But there are ex­cep­tions. If dif­fer­ent en­ergy lev­els get close to­gether, the elec­tron wave func­tions be­come very sen­si­tive to small ef­fects, in­clud­ing small changes in the nu­clear po­si­tions. When the wave func­tions have be­come sen­si­tive enough that they vary sig­nif­i­cantly un­der nu­clear po­si­tion changes com­pa­ra­ble in size to the nu­clear wave func­tion blobs, you can no longer ig­nore the terms and (9.14) be­comes in­valid.

You can be a bit more pre­cise about that claim with a few tricks. Con­sider the fac­tors

ap­pear­ing in the , (D.34). First of all, these fac­tors are zero when . The rea­son is that be­cause of or­tho­nor­mal­ity, 1, and tak­ing the de­riv­a­tive of that, not­ing that the eigen­func­tions are real, you see that the fac­tor is zero.

For , the fol­low­ing trick works:

The first equal­ity is just a mat­ter of the de­f­i­n­i­tion of the elec­tron eigen­func­tions and tak­ing the sec­ond to the other side, which you can do since it is Her­mit­ian. The sec­ond equal­ity is a mat­ter of look­ing up the Hamil­ton­ian in chap­ter 9.2.1 and then work­ing out the com­mu­ta­tor in the left­most in­ner prod­uct. ( does not com­mute with the de­riv­a­tive, but you can use or­thog­o­nal­ity on the cleaned up ex­pres­sion.) The bot­tom line is that the fi­nal in­ner prod­uct is fi­nite, with no rea­son for it to be­come zero when en­ergy lev­els ap­proach. So, look­ing at the sec­ond equal­ity, the first term in , (D.34), blows up like 1 when those en­ergy lev­els be­come equal.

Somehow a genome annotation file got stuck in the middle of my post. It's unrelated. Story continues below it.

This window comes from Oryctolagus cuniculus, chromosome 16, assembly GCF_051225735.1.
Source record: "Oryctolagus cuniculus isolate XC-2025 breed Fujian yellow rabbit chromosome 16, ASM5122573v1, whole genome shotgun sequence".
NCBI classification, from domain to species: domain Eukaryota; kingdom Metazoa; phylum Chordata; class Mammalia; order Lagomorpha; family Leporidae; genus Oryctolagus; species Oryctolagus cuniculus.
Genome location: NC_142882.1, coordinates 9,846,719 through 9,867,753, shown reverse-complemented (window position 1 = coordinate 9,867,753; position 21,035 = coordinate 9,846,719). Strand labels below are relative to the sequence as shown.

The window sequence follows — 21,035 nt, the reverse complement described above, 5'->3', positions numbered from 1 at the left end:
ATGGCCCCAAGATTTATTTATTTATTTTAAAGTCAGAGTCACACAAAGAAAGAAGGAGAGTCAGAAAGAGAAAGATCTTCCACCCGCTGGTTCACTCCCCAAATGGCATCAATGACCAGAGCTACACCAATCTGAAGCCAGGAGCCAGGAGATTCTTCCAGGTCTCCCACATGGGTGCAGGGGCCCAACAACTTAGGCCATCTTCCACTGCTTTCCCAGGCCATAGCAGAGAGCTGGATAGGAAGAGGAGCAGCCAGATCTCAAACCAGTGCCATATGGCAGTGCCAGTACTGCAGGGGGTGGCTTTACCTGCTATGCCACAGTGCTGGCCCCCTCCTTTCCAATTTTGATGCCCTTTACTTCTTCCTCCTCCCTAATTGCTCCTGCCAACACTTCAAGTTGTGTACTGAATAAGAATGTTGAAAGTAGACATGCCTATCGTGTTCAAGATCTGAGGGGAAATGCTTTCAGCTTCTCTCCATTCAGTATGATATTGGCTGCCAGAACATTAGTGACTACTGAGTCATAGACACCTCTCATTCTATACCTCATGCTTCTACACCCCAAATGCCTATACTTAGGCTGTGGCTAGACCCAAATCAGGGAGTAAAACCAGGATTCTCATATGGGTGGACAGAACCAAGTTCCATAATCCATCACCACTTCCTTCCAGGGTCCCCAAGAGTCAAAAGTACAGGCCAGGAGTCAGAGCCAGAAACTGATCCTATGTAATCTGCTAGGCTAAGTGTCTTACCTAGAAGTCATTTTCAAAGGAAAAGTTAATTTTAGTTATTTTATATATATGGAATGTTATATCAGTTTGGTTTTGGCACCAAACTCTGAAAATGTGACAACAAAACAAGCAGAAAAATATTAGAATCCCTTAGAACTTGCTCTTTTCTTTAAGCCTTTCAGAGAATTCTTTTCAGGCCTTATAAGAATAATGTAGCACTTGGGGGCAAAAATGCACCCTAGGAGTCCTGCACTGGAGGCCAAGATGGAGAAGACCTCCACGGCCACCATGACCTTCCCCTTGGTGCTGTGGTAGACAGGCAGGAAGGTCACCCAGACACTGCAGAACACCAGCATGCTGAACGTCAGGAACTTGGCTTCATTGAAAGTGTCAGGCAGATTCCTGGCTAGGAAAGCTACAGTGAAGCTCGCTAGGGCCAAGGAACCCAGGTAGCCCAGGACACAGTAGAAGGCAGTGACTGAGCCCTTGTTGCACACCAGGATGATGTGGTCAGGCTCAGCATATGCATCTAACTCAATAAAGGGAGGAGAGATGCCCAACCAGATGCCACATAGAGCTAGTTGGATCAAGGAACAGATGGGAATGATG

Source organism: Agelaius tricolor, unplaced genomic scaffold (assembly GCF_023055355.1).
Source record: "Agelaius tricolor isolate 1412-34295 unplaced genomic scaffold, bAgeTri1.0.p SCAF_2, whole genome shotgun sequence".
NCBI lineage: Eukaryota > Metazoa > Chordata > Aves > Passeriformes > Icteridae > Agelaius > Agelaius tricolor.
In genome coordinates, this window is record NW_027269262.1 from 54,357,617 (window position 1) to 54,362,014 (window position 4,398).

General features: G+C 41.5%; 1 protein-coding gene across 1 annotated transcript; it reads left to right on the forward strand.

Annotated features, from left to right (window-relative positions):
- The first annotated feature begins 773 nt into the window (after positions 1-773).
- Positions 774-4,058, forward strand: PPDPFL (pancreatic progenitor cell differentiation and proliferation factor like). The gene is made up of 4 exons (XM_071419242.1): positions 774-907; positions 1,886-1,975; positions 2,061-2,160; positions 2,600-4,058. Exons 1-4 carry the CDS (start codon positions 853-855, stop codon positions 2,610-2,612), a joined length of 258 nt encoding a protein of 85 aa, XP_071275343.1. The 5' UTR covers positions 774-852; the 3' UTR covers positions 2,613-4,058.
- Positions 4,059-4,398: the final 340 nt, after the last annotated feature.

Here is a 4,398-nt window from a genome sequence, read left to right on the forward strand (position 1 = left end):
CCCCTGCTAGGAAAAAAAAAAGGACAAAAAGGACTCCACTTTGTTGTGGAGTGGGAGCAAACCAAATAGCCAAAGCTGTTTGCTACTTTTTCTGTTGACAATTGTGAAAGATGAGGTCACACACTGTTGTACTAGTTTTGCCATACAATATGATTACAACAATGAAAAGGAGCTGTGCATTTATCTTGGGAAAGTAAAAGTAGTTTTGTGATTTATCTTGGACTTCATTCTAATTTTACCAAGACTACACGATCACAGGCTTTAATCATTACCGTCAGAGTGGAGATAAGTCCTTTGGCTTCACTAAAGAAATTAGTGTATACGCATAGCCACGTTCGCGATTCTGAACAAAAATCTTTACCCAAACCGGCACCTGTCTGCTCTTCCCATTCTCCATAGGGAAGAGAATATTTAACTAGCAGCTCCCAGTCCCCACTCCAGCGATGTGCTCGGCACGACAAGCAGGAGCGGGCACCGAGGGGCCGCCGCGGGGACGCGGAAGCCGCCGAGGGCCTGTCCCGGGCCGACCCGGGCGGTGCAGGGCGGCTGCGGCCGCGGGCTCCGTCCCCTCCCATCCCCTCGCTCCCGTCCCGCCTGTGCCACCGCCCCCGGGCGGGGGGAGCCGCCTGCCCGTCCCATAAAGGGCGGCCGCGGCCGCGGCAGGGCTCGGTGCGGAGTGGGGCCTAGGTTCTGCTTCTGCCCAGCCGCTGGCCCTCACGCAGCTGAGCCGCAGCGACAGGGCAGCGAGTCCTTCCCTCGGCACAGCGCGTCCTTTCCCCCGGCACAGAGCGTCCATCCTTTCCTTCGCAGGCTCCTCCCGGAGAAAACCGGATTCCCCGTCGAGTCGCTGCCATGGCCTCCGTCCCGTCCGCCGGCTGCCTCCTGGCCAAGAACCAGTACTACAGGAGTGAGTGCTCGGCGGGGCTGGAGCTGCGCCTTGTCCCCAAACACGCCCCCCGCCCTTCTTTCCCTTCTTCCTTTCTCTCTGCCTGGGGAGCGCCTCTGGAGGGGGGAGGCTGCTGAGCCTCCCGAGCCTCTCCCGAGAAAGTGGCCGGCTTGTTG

As far as the fi­nal term in is con­cerned, like the sec­ond term, you would ex­pect it to be­come im­por­tant when the scale of non­triv­ial changes in elec­tron wave func­tions with nu­clear po­si­tions be­comes com­pa­ra­ble to the size of the nu­clear wave func­tions. You can be a lit­tle bit more pre­cise by tak­ing one more de­riv­a­tive of the in­ner prod­uct ex­pres­sion de­rived above,